Provisions exist in the United Kingdom to prevent unjustified threats of legal action relating to infringement of patents, designs and trademarks. The provisions were originally conceived with the intention of stopping the holder of an IP right from damaging a person’s business by threatening their customers or distributors with an infringement action of the IP right. The current provisions, however, are inconsistent across different forms of intellectual property and are worded such that an innocuous communication from an IP rights holder may be interpreted as an actionable threat. This results in an increased risk of litigation proceedings between the parties. This is contrary to the overriding principle enshrined in the UK’s Civil Procedure Rules, which encourage pre-action correspondence and negotiation in order to ensure that disputes are dealt with at proportionate cost.
The UK’s government issued a draft Bill setting out proposals to address some of these issues. The Intellectual Property (Unjustified Threats) Bill 2016 would update legislation relating to unjustified threats to provide greater consistency and clarity.
For example, the Bill proposes positive definitions for “permitted communications” to provide a safe harbor to allow rights holders to communicate with potential infringers, without running the risk of a threats action. In this way, parties should find it easier to comply with the Civil Procedure Rules by exchanging information prior to the start of any litigation.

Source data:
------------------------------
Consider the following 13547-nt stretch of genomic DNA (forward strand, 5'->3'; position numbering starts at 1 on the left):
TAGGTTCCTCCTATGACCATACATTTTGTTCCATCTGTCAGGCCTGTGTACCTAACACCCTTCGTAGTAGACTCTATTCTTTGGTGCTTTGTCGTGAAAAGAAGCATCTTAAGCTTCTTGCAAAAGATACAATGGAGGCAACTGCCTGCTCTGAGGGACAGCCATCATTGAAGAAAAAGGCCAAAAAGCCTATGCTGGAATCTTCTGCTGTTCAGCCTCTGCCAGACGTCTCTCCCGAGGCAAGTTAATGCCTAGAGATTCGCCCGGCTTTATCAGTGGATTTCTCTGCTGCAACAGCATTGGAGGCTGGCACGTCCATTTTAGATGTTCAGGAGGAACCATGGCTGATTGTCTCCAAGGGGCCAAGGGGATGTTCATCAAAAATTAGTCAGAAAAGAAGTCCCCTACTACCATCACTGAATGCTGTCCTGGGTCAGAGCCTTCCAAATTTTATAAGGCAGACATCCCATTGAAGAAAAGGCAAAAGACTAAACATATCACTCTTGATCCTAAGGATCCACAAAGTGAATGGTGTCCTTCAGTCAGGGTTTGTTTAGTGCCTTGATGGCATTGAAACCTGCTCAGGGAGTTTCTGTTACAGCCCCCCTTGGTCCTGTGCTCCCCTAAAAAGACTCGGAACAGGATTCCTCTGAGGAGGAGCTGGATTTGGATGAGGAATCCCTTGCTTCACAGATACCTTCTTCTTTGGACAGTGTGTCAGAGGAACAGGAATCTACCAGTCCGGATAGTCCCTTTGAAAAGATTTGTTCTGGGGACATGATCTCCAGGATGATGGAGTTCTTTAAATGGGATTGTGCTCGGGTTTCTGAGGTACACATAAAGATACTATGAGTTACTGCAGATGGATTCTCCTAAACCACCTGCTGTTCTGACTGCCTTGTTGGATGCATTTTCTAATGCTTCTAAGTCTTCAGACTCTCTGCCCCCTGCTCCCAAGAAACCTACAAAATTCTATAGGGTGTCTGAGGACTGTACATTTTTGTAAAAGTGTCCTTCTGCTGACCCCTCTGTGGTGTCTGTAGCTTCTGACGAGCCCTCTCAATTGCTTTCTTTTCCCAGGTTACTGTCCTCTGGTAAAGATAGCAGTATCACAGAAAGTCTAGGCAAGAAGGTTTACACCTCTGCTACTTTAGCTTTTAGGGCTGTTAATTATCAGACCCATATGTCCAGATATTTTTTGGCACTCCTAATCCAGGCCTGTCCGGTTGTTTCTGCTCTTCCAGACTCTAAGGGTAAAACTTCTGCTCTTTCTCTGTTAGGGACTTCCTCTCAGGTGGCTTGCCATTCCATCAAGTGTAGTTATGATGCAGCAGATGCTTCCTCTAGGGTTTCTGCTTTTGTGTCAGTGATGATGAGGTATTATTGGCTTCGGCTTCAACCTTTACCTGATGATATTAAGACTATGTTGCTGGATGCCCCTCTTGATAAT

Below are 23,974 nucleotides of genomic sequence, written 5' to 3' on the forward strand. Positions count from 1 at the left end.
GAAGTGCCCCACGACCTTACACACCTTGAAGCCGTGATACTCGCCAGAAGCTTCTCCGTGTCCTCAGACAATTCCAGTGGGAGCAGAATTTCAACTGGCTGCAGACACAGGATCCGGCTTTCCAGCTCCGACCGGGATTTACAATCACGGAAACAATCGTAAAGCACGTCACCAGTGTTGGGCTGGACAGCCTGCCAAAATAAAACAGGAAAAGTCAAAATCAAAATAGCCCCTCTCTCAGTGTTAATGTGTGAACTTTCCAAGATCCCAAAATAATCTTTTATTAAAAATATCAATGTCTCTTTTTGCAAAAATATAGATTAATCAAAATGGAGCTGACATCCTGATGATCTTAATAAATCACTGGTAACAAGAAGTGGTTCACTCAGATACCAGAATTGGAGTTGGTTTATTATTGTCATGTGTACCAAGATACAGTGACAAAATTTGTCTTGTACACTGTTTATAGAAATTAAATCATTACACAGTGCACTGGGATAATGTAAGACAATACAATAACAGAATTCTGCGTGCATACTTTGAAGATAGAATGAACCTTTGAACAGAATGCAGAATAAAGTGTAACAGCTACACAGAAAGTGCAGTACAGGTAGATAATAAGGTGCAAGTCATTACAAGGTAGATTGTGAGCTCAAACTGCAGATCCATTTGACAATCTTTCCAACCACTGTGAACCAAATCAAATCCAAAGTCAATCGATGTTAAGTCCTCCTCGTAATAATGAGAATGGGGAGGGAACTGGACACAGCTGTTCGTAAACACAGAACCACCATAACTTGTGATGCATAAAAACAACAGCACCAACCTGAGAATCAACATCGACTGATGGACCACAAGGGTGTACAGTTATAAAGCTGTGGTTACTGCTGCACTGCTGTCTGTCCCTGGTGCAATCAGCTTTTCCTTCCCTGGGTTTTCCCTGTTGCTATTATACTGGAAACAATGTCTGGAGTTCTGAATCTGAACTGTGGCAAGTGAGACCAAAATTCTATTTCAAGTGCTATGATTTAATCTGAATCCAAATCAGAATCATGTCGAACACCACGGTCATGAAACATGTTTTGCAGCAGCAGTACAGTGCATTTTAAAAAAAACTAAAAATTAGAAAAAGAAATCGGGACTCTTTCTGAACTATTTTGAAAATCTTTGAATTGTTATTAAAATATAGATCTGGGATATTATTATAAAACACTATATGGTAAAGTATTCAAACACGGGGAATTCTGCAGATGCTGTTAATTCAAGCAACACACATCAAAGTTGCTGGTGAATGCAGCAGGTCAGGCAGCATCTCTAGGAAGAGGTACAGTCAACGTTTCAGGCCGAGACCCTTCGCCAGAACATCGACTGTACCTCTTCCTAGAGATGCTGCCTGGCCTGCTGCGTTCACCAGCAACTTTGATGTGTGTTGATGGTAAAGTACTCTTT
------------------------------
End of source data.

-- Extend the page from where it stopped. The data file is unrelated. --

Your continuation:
The Bill also aims to homogenize the threats provisions for patents, designs and trademarks, which have evolved differently over time. For all rights, the unjustified threats provisions do not apply to threats made in view of primary acts of infringement (e.g., manufacture of a patented product). For threats relating to patent infringement, the current law extends this exclusion to cover further secondary acts performed by those primary infringers. This stems from Cavity Trays Ltd v RMC Panel Products Ltd  RPC 361, where it was considered that, in practice; a primary infringer would often pass a product down the supply chain and so perform further acts other than merely making or importing the product. The new Bill applies the same approach to the UK designs and trademarks provisions. The focus shifts from an analysis of individual acts of infringement to a consideration of the overall position of the party against whom the threat is made. A primary infringer will have no defense of unjustified threats relating to any acts that it performs.
Several other changes are intended to be brought into effect by the Bill, for instance, extending protection to professional advisers when issuing threats on instruction from a client. The report by the Law Commission is available for further detail and insightful commentary on this subject.
The Bill is now considered by the UK House of Lords as it passes through the legislative process.